Kaffe Fassett Dreaming in Color


Kaffe Fassett has led an extraordinary life and is a captivating storyteller with a vivid memory. Born in 1937, he spent much of his youth in Big Sur, California, where his parents bought a cabin from Orson Welles and transformed it into the world-famous Nepenthe restaurant, a gathering place for artists and bohemians.

After attending a boarding school run by the disciples of Krishnamurti, an Indian guru, he studied painting at the School of the Museum of Fine Arts in Boston, then traveled to England, where he made his home. After an inspiring trip to Inverness, Scotland, Fassett began designing knitwear for Bill Gibb, and then the Missonis, Vogue magazine, and private clients like Lauren Bacall and Barbra Streisand, and, in the process, revolutionized the handknitting world with his explosive use of color.

Further explorations led him to needlepoint, mosaics, rugmaking, tapestries, yarn and fabric design, costume and set design, and quilting. Now in his seventies, Fassett continues to produce new work and to travel worldwide to teach and lecture. In this intimate autobiography, Fassett shares rich, detailed stories about his lifelong creative journey as well as hundreds of glorious photos taken along the way.

A review by Erin Lee Gafill, Kaffe’s niece, October 2012

I read “Dreaming in Color” in two long sittings – it would’ve been one sitting but a girl has to sleep! Dreaming in Color It is terrific, extraordinarily inspiring, and I’m ready for the sequel!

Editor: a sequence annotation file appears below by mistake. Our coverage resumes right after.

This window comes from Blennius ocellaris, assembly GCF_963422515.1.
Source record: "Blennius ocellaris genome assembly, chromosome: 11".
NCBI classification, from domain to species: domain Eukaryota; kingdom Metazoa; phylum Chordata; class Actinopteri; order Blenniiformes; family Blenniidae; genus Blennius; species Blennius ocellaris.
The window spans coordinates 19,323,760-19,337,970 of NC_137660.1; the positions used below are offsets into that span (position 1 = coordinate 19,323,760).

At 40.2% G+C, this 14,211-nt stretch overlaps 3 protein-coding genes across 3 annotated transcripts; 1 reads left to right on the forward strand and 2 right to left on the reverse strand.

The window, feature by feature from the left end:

There are stories in this book that are pivotal – a terrifying climb during his high school days when terror froze him at a perilous height and he had to find his way to move forward. Losing a critical piece of knitting on the train just days before a deadline and having to stitch it all over again. This, not once but twice.

The months without sales, the commissions which never pay, the murals that are painted over – a constant source of disappointment – yet he rises again and again from the ashes of those losses. a young Kaffe in NYC

When I say I am ready for a sequel I am being greedy – but the book leaves me wanting more. Couldn’t he scoop up the trimmings from this opus and fashion them into an addendum? Or simply pick up one stray end and carry it on into a deeper reflection?

I am not alone I’m sure in wanting a longer reminiscence into Kaffe’s childhood days in Big Sur, his near magical discovery of his unique design gifts. But then again – it is in his forward movement that Kaffe seems to find magic, grace, and motivation. In this autobiography, each chapter unfolds another miraculous parting of the seas to allow this most improbable story – Kaffe’s story – to unfold. an early still life

Well – consider this a rave. And I haven’t even mentioned the glorious illustrations that festoon the pages of this book – from ample (and large) images of his needleworks and paintings, to the family photos and tender line drawings and watercolor portraits of his extended family and friends.